I've got to say that nearly everything you contribute knocks our system, you mock our kihon (basic training), our Kumite (sparring) and our Kata, why are you on this forum.
Stolen from another thread and not attributed: the attribution is not important because the essence of the argument is the point, not the comments nor the authors.
The winds of change are constant in karate. At the beginning of the 20th century Itosu and Funakoshi introduced the concept of "group training" (with very distinct contributions by "Sergeant" Yabu Kentsu) and we saw development of line drills marching up and down the floor. Prior to that karate was usually a sort of "one on one" effort. In the 40s and 50s we saw the introduction of "sport karate" and that was fully developed over the next few decades through the wonderful efforts of the JKA (give the men credit where credit really is due). Mr. Nishiyama and his generation also developed the idea of "technical expertise", taking the study of karate into the realm of science (some of it good, some of it not so good). Then along came all the other martial arts to compete for market shares: Tae Kwon Do, Kung Fu, Aikido, American Freestyle, Thai Kick-Boxing and so on. Some of those styles were almost purely technical and almost mystical, while others were so brutal and simple minded that they hardly justified the term "martial art". All of this brought us to where we are now.
Many very senior and outspoken instructors decry and denigrate the standard "JKA Bog Training": kihon done against air in line drills, kata done in repetitions to perfect outward form, kumite done as a game of dangerous tag. The ongoing opinion is that the "Standard JKA Bog Training" is great for form, useless for fighting. I would like to propose another approach: the point of standard training should be perfection of form in application. Is this an obvious statement? Not to many people and I am not sure that anyone has thought much about how that would work out. Obviously we would need to train with resistance frequently to satisfy the nay-sayers, but we would have to remain focused on the fundamental perfection of form that typifies JKA style training. How can one split the difference? Look at a simple class for oy-tsuki.
Train ten minutes against air, drilling the detail, trying to generate the power of the punch from the body movement rather than the arms ("from the floor"). Progress from slow speed to full speed with kiai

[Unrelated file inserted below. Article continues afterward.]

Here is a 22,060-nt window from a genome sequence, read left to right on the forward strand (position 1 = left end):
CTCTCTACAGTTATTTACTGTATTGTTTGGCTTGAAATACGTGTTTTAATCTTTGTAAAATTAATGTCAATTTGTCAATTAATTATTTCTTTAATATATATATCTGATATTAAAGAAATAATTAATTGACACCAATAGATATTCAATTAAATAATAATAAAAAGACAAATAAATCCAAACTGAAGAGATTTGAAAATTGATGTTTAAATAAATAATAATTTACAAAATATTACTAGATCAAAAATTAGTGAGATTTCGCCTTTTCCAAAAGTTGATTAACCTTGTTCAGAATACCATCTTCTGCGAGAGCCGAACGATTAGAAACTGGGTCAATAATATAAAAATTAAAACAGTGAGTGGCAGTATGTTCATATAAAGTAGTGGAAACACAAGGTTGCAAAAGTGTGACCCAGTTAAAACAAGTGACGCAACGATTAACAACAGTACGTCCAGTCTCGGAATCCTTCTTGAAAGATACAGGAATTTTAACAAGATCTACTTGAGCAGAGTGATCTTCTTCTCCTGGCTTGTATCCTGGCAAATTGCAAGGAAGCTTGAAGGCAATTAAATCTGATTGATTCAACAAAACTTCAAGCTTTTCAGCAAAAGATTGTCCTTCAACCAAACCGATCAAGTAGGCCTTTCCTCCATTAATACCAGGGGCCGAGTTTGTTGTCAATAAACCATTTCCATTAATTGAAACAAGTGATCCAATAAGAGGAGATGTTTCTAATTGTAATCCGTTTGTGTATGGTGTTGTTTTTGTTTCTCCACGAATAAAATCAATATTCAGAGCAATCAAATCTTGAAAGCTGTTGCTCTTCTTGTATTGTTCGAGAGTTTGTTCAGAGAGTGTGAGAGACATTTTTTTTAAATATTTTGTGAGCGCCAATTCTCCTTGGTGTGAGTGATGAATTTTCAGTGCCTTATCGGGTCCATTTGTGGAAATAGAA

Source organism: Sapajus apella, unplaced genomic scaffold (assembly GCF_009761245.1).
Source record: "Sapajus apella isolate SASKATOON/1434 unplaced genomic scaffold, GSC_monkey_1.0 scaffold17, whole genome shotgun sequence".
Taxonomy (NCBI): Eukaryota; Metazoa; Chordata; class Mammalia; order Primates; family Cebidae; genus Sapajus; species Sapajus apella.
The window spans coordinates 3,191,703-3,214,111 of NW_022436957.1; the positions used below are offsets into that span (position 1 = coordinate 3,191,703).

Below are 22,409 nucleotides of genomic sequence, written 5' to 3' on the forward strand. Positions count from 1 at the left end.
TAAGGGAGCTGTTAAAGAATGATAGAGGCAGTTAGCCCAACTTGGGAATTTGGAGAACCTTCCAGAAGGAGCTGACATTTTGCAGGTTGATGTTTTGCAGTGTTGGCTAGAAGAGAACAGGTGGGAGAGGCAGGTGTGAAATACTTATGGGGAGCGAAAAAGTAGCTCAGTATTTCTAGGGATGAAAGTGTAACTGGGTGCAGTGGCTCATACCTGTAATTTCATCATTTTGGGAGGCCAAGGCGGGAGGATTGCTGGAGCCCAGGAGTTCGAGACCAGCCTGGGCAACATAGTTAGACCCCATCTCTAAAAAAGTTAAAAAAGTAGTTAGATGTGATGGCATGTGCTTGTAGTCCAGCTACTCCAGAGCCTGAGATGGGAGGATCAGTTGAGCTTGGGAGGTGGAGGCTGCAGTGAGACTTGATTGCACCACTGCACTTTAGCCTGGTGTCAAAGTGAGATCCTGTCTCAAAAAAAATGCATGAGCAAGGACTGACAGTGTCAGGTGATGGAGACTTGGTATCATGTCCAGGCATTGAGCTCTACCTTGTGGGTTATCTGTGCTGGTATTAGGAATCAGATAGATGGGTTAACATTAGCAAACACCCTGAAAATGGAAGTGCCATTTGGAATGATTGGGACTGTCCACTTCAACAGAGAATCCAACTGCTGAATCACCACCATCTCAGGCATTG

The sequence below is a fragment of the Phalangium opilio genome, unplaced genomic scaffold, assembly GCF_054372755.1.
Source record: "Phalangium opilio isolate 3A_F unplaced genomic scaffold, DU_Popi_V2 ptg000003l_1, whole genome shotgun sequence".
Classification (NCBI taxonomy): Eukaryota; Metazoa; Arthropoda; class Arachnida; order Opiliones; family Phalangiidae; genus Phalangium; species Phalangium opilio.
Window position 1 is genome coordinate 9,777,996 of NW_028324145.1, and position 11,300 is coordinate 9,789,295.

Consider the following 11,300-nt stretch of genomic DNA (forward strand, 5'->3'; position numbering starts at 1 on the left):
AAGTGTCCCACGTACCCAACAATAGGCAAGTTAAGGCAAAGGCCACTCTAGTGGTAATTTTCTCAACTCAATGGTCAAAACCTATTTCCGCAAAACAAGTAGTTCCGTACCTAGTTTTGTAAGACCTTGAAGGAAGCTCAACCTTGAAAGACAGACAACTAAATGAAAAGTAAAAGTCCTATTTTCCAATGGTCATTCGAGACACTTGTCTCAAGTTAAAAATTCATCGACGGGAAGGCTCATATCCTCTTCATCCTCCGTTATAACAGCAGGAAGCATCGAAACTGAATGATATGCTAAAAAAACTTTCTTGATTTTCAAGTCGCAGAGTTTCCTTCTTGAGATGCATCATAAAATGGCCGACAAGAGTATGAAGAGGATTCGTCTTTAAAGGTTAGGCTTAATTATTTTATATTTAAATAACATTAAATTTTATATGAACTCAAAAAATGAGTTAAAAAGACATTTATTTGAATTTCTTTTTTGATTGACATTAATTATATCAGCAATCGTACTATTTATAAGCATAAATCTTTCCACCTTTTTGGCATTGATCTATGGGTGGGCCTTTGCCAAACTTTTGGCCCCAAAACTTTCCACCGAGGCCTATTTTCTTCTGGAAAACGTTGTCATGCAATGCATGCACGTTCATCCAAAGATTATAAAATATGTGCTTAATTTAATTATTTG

Train ten minutes using the "horse in harness" method: one partner hooks his belt around the waist of the other and provides appropriate resistance as the student steps forward. The net effect is to take the emphasis off the upper body and place it down onto the legs. Greater preassure will emphasize stance, transition and drive.
Train fifteen minutes as partners on standard kihon gohon kumite: one partner is learning to punch against a target, the other is catching the time for his blocks. Takoshuku University uses Gohon kumite to warm up, all done at full speed and with real intent to hit. Visitors to that program freely admit that Gohon kumity is lethal the way those lads do it an not for the faint of heart. If you want you could introduce the idea of broken rhythm here by using a broken count for some of the drilling (as well as many repetitions without count whatsoever) If you want you could train Tai Sabaki as well: have the opponent step off line at various points in the 5 step attack and counter.
Train (ten minutes)against pads using only step-in punch. This is a real test: has anyone ever seriously trained makiwara punching using oy-tsuki only? It feels much different from the standard gyaku-tsuki we are comfortable with and believe me, you need almost perfect distancing to land a technically perfect oy-tsuki against a makiwara with real force.
Train fifteen minutes in free-sparring but one students must use stepping-in punch as part of every attacking combination. They may do anything to set the punch up (including a feint with a lead-hand jab) but they must attempt to use the stepping-in oy-tsuki as part of every combination, with the goal of landing at least one ippon-worthy punch in every match.
So here I am: a one hour karate class training "Standard JKA Bog Training" (BTW: I am not sure what the "bog" means: I think it may be derogatory) of which only one sixth was spent "air" training and the rest was against resistance, a target or an opponent. I did not depart in the least from standard training, every drill is something we likely have all done many times before and all the skills developed likely can be converted to real combat skills.